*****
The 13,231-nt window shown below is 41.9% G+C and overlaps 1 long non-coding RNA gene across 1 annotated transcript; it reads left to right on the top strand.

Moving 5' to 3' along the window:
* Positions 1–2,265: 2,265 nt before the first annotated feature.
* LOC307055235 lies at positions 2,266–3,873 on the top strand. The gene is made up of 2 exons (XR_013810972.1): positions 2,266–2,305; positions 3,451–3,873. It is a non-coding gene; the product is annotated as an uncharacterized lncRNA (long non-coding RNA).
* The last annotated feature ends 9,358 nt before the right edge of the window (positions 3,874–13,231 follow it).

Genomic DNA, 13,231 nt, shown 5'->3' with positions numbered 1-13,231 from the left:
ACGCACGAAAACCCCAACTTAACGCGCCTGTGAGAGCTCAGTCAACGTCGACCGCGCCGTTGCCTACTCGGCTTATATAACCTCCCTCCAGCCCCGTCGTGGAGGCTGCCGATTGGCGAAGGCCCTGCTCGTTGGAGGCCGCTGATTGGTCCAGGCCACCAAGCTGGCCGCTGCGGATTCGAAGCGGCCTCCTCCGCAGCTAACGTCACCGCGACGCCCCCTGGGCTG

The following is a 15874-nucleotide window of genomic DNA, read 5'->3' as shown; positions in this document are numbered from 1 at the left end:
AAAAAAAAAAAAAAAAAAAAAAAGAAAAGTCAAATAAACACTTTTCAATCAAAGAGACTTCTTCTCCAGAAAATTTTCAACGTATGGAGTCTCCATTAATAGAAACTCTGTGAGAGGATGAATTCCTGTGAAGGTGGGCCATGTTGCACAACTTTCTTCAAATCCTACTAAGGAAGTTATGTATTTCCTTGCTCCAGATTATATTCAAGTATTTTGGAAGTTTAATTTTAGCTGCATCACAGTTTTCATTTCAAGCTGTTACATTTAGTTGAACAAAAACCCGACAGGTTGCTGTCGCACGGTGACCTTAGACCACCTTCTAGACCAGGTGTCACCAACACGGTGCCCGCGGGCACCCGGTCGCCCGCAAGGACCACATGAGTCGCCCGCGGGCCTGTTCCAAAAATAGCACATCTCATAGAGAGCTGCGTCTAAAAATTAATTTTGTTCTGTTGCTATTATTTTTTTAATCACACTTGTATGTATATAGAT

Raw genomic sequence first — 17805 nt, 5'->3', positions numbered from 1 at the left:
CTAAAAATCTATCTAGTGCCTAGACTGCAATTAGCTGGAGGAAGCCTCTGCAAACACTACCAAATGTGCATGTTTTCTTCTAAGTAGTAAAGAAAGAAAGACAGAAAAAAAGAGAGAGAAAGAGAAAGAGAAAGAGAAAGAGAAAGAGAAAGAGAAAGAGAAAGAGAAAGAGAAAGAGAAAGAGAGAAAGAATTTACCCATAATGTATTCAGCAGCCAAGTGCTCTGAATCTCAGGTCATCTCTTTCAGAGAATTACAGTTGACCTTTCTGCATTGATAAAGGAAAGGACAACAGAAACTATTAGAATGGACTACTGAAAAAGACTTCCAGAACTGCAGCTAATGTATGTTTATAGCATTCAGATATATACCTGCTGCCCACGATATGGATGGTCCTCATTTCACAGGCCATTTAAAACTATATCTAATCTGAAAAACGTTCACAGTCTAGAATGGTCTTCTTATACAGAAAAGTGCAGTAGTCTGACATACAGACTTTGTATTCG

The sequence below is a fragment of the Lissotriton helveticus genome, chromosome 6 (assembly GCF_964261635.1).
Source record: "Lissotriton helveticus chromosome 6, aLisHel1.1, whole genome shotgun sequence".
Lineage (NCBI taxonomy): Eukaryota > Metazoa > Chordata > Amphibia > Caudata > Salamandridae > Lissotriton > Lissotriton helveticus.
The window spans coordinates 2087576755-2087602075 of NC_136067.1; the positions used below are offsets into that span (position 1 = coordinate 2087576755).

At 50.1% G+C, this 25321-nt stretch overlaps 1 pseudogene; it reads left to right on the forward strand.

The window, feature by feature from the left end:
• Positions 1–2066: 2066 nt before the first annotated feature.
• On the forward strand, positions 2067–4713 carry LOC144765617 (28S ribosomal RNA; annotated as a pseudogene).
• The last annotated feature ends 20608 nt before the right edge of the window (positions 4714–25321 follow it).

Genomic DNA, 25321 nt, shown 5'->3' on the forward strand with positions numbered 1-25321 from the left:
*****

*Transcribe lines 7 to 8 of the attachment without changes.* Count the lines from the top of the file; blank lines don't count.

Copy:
ACGCACGAAAACCCCAACTTAACGCGCCTGTGAGAGCTCAGTCAACGTCGACCGCGCCGTTGCCTACTCGGCTTATATAACCTCCCTCCAGCCCCGTCGTGGAGGCTGCCGATTGGCGAAGGCCCTGCTCGTTGGAGGCCGCTGATTGGTCCAGGCCACCAAGCTGGCCGCTGCGGATTCGAAGCGGCCTCCTCCGCAGCTAACGTCACCGCGACGCCCCCTGGGCTG

The following is a 15874-nucleotide window of genomic DNA, read 5'->3' as shown; positions in this document are numbered from 1 at the left end: